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This weekly course covers the most common questions videographers encounter when shooting and editing with DSLR cameras, from choosing a frame size and frame rate to understanding moiré. Authors Rich Harrington and Robbie Carman will also help you understand the impacts of compression and the difference between cropped (or micro 4/3rds) and full-sized sensors in cameras, and much more. This continual FAQ guide is a handy way to find the answers to the questions that plague you the most.
Rich Harrington: Hi, my name's Rich Harrington. Robbie Carman: And I'm Robbie Carman. Rich Harrington: And this week, we're going to be talking about scopes. Now, for a lot of you, you're like, oh that's for editors, that has nothing to do with me, my DSLR doesn't have scopes. Robbie Carman: Yeah, it's one of those things where I want to tell you, learn how to read scopes. Your pictures will look better. Rich Harrington: Yeah. Robbie Carman: And I, I, don't mean to say. Rich Harrington: That's Rob's emphatic voice. And trust him, he's a professional colorist. He spends lots of time trying to make other people's footage look better. And, and you must just have to sometimes bite your tongue. When they're like, can we fix this? You're like, let me jump in my time machine and go back in time Robbie Carman: Yeah, I mean, here, here's the thing about scopes, is that scopes provide an analytical measurement about what's really going on with the video signal.
And instead of trusting your eyes or the camera LCD, which is always going to look good. Scopes allow you to take a snapshot of what's really going on with the brightness, the color, the saturation, the color balance, and all those kinds of things in the video signal. Which at the end of the day is going to help you get a much better looking shot, or a whole scene when you're recording, than, rather than just trusting your eyes. Rich Harrington: What's going to happen here sometimes is that the scopes are going to vary depending upon your hardware. At the lowest end, I'll sometimes take a still photo and use the camera's built in histogram.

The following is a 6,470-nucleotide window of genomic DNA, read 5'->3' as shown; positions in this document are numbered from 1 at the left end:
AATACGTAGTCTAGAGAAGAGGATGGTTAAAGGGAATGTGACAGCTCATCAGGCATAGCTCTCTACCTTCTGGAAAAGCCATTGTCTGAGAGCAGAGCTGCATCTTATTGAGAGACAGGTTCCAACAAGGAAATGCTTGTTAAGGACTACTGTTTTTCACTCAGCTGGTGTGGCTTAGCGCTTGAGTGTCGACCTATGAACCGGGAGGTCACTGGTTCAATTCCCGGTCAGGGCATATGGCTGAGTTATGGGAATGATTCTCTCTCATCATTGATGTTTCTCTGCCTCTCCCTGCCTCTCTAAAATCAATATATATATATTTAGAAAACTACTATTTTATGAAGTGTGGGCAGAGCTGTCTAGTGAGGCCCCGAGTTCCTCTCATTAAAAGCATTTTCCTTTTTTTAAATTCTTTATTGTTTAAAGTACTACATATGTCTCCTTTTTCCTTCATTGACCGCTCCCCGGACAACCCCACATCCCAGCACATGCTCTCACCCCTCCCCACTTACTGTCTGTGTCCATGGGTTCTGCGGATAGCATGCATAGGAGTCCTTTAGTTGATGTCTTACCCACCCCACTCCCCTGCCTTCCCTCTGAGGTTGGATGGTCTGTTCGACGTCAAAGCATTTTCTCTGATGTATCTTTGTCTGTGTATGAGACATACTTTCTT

This is very much like looking at Photoshop and I could see a simple left to right type adjustment, or maybe even a channels adjustment to look for things like exposure and color cast. And this really helps me see, where is my information clumping up. This isn't an ideal scope, but it is built into most cameras. On the other hand, Rob, you bring up a very good point, which is that these things are so valuable that we could take advantage of these with some simple hardware. A lot of folks are on the lookout for adding an external monitor. Robbie Carman: Yep. Rich Harrington: Don't most monitors have scopes built in? Robbie Carman: Yeah, field monitors these days are going to have scopes built in at least a wave form and probably a vector scope.
Maybe not other scopes like a Histogram, or an RGB Parade, but they will have them in there. The other thing too, is that I'm willing to bet most of you have some sort of portable computer. A laptop, or something similar to that. And the thing about a portable computer is that you can load scopes on it, maybe with your NLE. Maybe you're using Premiere Pro, or Final Cut Pro X, or whatever it may be. There's also a lot of dedicated scope systems that you can use on a laptop. Some of the ones that come to mind are Black Magic's UltraScope. Rich Harrington: Which is included with, like, the Black Magic Cinema cameras for free, right? Robbie Carman: Absolutely.
And this is a great hardware scope. A little USB adapter to be able to plug into your machine. To get, you know, the, the signal coming from your camera. There's other solutions like scopeBox which is a great solution. And only 99 bucks for that one. So, the thing I'm really trying to point out is that, having scopes in the field is not nearly as cost prohibitive as it used to be in the past. For a hundred bucks or, you know, even buying part of your monitor. Rich Harrington: Yeah. Robbie Carman: You have those scopes built in. And this week what we're really going to do is explore using scopes on a monitor.
Then we're going to dive into actually using scopes on a laptop to check some media that we've recorded in the field. And what I want to have happen at the end of this is that you feel more comfortable with the scopes, and that you integrate them more into your onset and in, in the field work flow. Rich Harrington: And what I want to reassure you, because a lot of you are, are like myself. You're like well, the engineer did that, or the video editor did that, you know, I'm not that technical. It's not that hard to learn how to spot problems on a scope. It's not that hard to get the basics done.
And Rob, I've already seen some of the stuff, you've taught me so much about this, even if you go I'm not that technical or I'm not that geeky, hang in, because you're going to feel a lot more confident about the pictures you're recording.
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